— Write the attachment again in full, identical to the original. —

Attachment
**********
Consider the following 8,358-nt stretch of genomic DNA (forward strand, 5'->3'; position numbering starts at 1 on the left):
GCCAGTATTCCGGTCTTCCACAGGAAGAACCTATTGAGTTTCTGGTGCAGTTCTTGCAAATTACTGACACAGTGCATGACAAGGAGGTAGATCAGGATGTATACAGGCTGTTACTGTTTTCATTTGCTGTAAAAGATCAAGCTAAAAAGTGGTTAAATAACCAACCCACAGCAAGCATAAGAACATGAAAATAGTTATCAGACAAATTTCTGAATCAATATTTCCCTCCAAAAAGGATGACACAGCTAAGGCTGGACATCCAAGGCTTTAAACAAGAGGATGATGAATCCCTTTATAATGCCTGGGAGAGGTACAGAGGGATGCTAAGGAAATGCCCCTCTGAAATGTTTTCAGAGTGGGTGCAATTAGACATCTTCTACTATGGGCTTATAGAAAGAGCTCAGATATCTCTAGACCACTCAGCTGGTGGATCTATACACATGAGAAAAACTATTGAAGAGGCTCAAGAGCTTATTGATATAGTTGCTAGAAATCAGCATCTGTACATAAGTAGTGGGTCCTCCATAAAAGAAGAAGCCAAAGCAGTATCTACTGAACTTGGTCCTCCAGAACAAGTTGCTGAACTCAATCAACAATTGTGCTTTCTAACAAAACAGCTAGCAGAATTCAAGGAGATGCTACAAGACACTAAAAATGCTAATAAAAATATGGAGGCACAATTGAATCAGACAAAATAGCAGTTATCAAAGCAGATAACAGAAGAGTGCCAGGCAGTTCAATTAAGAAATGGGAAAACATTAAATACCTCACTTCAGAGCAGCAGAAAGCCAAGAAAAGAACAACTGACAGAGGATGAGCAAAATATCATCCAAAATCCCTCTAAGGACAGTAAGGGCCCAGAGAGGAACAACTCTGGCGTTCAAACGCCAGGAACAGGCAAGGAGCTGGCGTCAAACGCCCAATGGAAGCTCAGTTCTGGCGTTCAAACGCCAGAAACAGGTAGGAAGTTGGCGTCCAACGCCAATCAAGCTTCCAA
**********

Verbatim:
Consider the following 8,358-nt stretch of genomic DNA (forward strand, 5'->3'; position numbering starts at 1 on the left):
GCCAGTATTCCGGTCTTCCACAGGAAGAACCTATTGAGTTTCTGGTGCAGTTCTTGCAAATTACTGACACAGTGCATGACAAGGAGGTAGATCAGGATGTATACAGGCTGTTACTGTTTTCATTTGCTGTAAAAGATCAAGCTAAAAAGTGGTTAAATAACCAACCCACAGCAAGCATAAGAACATGAAAATAGTTATCAGACAAATTTCTGAATCAATATTTCCCTCCAAAAAGGATGACACAGCTAAGGCTGGACATCCAAGGCTTTAAACAAGAGGATGATGAATCCCTTTATAATGCCTGGGAGAGGTACAGAGGGATGCTAAGGAAATGCCCCTCTGAAATGTTTTCAGAGTGGGTGCAATTAGACATCTTCTACTATGGGCTTATAGAAAGAGCTCAGATATCTCTAGACCACTCAGCTGGTGGATCTATACACATGAGAAAAACTATTGAAGAGGCTCAAGAGCTTATTGATATAGTTGCTAGAAATCAGCATCTGTACATAAGTAGTGGGTCCTCCATAAAAGAAGAAGCCAAAGCAGTATCTACTGAACTTGGTCCTCCAGAACAAGTTGCTGAACTCAATCAACAATTGTGCTTTCTAACAAAACAGCTAGCAGAATTCAAGGAGATGCTACAAGACACTAAAAATGCTAATAAAAATATGGAGGCACAATTGAATCAGACAAAATAGCAGTTATCAAAGCAGATAACAGAAGAGTGCCAGGCAGTTCAATTAAGAAATGGGAAAACATTAAATACCTCACTTCAGAGCAGCAGAAAGCCAAGAAAAGAACAACTGACAGAGGATGAGCAAAATATCATCCAAAATCCCTCTAAGGACAGTAAGGGCCCAGAGAGGAACAACTCTGGCGTTCAAACGCCAGGAACAGGCAAGGAGCTGGCGTCAAACGCCCAATGGAAGCTCAGTTCTGGCGTTCAAACGCCAGAAACAGGTAGGAAGTTGGCGTCCAACGCCAATCAAGCTTCCAA